The question often arises, at what time point the patient's dentition may be designated as 'failed'. Severe mobility of the existing fixed or removable partial denture is certainly a good indication that the situation is not any longer stable and may deteriorate quickly in the near future. When implant treatment is planned, however, the available bone for implant placement is naturally limited by the pneumatisation of the maxillary sinuses (in the upper jaw) as well as the intraosseous course of the mandibular nerve (in the lower jaw). When these anatomic limitations are paired with a significant crestal bone loss due to long periods of edentulism or severe progression of periodontal disease, the native bone available for implant placement may not suffice [5] and invasive bone grafting procedures are needed that significantly prolong the treatment time and increase post-operative morbidity.[6] For this very reason, it seems recommendable in a high percentage of patient cases to initiate implant therapy at an earlier stage instead of delaying treatment until absolutely necessary.

 Results



Immediate transition from a failing dentition to immediate full-arch implant bridges (All-on-4®) offers the major advantages of (a) minimally invasive surgery and reduced patient morbidity, (b) clinical success rates above 95%,[7] (c) complete avoidance of removable provisional associated with high patient satisfaction [8] and stable long-term aesthetic results.

 Why Immediate Implants?



There are several advantages of inserting dental implants at the time of tooth removal as follows: first of all, there is no need for soft-tissue incisions, and consequently, no sutures have to be applied. The roots of the teeth furthermore provide essential orientation on the X-ray [Figure 3] when aiming to avoid vital anatomic structures, i.e., the maxillary sinuses in the upper jaw and the mandibular nerve (and the mental foramen,[9] respectively) in the lower jaw. The concept of All-on-4® involves the placement of two straight implants in the anterior part (1 per side, typically in the lateral incisor region) and two angulated implants in the posterior part (typically in the second pre-molar region). The angulation of 17°–30° serves three reasons as follows: the recommended safety distance of the maxillary sinuses or mental foramina can be respected, the bony anchorage of tilted implants in native jawbone is increased and the maximised anterior-posterior spread provides a stable support for distal cantilevers of the implant bridge.[10]{Figure 3}

With the help of three-dimensional (3D) radiographic images (cone-beam computed tomography), implant surgery can be performed in a minimally invasive procedure,[11] thus obviating the need for risky bone augmentation procedures. Using 3D treatment planning software that allows to superimpose the radiographic information and intraoral optical scans of the soft tissues, implant positions are determined before the surgery already. The pre-operative workup not only shortens the surgical intervention significantly but also helps to make the outcome of implant therapy more predictable and safe. Full-arch implant placement nowadays yields success rates above 95% and is an everyday routine procedure at the academy.[12]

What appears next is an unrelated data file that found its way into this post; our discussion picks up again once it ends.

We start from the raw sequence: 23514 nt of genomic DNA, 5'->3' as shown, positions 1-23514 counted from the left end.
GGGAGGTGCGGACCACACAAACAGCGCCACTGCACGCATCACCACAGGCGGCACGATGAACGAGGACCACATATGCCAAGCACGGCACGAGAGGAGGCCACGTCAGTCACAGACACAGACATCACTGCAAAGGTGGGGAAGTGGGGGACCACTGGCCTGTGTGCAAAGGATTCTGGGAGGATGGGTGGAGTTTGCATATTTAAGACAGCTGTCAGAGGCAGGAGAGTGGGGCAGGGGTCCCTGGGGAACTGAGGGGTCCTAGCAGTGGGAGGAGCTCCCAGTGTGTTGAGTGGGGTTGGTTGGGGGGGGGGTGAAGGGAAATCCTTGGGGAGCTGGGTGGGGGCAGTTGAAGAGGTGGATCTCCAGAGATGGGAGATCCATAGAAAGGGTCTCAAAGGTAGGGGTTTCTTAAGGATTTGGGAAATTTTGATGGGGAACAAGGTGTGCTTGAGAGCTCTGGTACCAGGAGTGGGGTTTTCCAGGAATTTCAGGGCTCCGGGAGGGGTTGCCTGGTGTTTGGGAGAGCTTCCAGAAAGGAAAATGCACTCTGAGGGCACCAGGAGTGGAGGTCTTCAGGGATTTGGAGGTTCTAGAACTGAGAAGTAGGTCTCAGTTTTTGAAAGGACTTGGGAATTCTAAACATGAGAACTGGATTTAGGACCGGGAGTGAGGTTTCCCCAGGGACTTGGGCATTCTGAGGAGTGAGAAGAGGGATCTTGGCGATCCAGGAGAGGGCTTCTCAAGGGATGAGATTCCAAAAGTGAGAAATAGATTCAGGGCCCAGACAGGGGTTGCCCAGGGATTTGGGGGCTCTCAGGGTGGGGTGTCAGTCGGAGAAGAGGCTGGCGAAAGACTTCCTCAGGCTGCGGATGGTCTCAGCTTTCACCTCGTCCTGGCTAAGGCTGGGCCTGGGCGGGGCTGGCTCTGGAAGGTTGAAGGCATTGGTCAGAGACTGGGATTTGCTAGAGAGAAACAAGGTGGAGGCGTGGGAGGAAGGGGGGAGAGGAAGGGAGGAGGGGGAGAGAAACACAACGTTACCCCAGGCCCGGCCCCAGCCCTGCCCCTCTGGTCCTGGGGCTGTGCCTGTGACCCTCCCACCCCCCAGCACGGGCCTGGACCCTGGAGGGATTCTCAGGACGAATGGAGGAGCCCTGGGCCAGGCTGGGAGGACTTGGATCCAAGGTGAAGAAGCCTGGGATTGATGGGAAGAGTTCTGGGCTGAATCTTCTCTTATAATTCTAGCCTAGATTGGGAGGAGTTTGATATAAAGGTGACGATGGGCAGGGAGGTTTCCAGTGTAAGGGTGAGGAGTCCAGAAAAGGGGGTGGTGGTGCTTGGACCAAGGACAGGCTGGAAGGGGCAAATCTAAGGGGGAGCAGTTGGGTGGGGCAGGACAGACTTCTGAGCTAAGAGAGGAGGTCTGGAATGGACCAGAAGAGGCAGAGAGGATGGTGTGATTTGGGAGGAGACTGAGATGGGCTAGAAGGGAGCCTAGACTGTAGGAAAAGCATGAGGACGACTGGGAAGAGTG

Why Immediate Restoration?



The possibility of providing fixed implant bridges at the day of tooth removal and immediate implant placement is one of the major benefits of the All-on-4® concept. The exact implant positions are recorded directly after placement through conventional or optical impressions, and the digital workflow computer-aided design/computer-aided manufacturing allows to fabricate provisional implant bridges made of poly-methyl-methacrylate within 3–4 h after surgery. Scientific evidence supports the concept of immediate implant loading [13] as long as essential guidelines are followed. These involve avoidance of bridge cantilevers that extend beyond the most distal implant and a well-balanced occlusal relationship. Compared to the immediate loading of single-tooth implants,[14] there is a substantially reduced risk of overload when splinting all four implants in a full-arch restoration.

Patient satisfaction with an immediate transition to fixed implant bridges is exceptionally high [15] as the need for removable provisional is completely circumvented. Patients do not need to adapt their speech and chewing patterns to a provisional denture that covers the gums and the palate. The major disadvantage of removable provisional dentures is that patients have to readapt their phonetics and mastication a second time after the period of implant osseointegration. By contrast, immediate fixed implant restoration preserves the integrity of the temporomandibular joint function and does not interfere with established occlusion patterns. Most importantly, the natural appearance of soft-tissue level and margin can be maintained,[16] and consequently the aesthetic outcome after immediate implant restoration outperforms the results possible with other techniques of full-arch rehabilitation [Figure 4].{Figure 4}

Financial support and sponsorship

Nil.

Conflicts of interest

There are no conflicts of interest.

References